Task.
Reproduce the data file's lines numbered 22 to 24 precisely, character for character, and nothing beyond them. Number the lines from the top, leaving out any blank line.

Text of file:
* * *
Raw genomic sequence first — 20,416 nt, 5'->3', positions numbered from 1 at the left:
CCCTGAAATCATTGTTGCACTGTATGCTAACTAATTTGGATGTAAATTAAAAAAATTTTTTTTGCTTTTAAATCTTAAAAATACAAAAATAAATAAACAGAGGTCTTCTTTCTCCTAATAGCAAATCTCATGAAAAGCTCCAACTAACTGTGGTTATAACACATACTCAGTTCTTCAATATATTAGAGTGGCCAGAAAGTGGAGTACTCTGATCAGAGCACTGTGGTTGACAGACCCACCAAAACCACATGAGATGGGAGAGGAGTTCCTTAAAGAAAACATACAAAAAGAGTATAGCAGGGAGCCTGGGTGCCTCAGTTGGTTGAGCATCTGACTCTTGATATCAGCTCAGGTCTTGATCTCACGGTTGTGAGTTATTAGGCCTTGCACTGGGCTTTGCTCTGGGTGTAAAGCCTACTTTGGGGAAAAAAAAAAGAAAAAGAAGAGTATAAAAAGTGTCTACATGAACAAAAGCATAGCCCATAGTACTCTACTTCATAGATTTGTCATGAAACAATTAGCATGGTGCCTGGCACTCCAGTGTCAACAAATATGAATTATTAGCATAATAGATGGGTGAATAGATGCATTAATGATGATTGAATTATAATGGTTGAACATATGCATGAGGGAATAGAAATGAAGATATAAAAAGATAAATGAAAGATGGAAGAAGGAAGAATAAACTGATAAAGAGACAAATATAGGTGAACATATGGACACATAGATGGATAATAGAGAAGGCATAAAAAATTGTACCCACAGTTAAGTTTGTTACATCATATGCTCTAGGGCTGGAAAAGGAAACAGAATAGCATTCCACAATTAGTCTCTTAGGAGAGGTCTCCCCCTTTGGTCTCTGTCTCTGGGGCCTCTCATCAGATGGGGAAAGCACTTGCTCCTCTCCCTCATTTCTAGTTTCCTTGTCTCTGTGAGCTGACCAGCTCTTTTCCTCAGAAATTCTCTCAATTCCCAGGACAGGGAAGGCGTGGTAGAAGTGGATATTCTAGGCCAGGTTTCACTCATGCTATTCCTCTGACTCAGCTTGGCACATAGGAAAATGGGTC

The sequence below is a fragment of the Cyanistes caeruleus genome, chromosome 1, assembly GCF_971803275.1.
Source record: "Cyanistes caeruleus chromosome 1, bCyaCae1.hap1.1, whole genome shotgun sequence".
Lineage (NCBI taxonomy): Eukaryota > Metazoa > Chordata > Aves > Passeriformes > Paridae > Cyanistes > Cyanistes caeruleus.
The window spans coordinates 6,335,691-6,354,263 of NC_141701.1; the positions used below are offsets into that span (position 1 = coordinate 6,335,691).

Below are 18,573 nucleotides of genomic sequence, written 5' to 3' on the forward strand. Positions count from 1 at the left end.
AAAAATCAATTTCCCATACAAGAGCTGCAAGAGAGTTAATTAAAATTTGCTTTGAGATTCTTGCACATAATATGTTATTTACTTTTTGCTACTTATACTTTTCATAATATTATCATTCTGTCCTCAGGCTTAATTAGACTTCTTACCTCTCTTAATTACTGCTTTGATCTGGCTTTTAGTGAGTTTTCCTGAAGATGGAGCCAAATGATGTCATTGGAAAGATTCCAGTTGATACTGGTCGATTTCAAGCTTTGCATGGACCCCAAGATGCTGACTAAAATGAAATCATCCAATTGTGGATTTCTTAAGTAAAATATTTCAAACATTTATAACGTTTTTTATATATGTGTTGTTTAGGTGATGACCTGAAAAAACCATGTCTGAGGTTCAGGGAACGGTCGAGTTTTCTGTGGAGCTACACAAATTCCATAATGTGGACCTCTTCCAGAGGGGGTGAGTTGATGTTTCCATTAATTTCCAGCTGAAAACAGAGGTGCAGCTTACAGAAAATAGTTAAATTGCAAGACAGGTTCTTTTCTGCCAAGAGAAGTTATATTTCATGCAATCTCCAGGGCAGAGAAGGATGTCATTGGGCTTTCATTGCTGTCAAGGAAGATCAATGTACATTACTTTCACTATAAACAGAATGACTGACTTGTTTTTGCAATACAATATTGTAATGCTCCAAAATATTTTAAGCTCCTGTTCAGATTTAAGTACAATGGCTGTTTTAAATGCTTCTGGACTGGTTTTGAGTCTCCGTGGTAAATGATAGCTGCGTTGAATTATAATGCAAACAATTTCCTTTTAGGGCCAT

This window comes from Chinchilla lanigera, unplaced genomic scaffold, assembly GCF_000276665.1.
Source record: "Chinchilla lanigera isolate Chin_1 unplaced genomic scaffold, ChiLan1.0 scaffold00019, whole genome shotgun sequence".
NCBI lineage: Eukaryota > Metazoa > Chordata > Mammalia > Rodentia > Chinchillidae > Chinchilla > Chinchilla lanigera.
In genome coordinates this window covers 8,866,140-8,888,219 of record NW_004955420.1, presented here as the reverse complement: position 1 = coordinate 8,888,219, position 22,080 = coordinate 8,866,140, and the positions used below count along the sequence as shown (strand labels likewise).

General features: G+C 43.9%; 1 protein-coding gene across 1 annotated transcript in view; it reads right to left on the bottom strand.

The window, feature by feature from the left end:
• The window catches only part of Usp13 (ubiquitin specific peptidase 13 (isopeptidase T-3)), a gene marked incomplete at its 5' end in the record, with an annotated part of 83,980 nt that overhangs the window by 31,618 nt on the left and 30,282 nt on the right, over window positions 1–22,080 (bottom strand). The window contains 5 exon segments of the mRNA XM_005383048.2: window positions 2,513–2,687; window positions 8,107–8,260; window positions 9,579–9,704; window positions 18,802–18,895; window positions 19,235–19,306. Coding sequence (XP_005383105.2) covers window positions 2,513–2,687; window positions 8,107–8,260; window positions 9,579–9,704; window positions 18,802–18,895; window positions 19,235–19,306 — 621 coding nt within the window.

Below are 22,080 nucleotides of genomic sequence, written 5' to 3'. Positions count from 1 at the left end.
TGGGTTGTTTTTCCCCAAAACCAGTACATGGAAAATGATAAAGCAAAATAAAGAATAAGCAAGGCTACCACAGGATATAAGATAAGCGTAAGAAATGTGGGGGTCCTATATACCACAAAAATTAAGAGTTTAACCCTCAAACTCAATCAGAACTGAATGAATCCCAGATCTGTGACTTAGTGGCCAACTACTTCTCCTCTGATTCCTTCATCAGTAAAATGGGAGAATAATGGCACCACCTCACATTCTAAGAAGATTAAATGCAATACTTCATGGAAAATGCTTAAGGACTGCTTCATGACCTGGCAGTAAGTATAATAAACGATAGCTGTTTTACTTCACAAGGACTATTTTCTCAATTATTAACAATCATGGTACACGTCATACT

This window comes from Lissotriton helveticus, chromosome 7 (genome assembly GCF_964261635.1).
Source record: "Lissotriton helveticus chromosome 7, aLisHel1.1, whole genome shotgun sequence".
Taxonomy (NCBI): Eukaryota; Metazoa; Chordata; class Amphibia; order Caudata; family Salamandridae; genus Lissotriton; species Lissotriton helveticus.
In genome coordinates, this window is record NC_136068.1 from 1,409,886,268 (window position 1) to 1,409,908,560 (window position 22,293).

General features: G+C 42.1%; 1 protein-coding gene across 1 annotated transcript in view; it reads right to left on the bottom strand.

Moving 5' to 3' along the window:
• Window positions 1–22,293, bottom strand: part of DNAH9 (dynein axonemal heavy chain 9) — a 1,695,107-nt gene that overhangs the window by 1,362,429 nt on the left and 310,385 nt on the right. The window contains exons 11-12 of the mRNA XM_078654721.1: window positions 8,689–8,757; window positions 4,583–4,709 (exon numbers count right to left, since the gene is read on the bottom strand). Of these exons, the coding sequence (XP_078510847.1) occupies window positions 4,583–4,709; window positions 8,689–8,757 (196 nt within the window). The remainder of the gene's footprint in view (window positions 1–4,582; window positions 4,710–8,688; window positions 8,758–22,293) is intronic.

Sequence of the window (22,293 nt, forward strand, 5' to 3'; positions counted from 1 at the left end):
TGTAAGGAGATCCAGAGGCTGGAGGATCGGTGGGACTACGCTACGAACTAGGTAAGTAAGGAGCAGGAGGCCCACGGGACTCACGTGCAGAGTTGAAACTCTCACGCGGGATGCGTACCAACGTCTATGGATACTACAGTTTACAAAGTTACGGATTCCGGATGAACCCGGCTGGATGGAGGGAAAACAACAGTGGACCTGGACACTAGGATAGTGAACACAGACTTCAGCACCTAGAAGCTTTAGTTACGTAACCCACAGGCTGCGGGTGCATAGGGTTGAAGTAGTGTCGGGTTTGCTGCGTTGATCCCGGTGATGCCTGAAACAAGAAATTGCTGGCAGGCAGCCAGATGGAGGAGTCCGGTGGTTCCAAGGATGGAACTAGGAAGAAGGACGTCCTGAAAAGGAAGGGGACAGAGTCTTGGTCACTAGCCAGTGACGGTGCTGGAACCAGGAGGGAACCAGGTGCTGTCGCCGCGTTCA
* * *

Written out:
General features: G+C 42.1%; 1 protein-coding gene across 1 annotated transcript in view; it reads right to left on the bottom strand.

Moving 5' to 3' along the window:
• Window positions 1–22,293, bottom strand: part of DNAH9 (dynein axonemal heavy chain 9) — a 1,695,107-nt gene that overhangs the window by 1,362,429 nt on the left and 310,385 nt on the right. The window contains exons 11-12 of the mRNA XM_078654721.1: window positions 8,689–8,757; window positions 4,583–4,709 (exon numbers count right to left, since the gene is read on the bottom strand). Of these exons, the coding sequence (XP_078510847.1) occupies window positions 4,583–4,709; window positions 8,689–8,757 (196 nt within the window). The remainder of the gene's footprint in view (window positions 1–4,582; window positions 4,710–8,688; window positions 8,758–22,293) is intronic.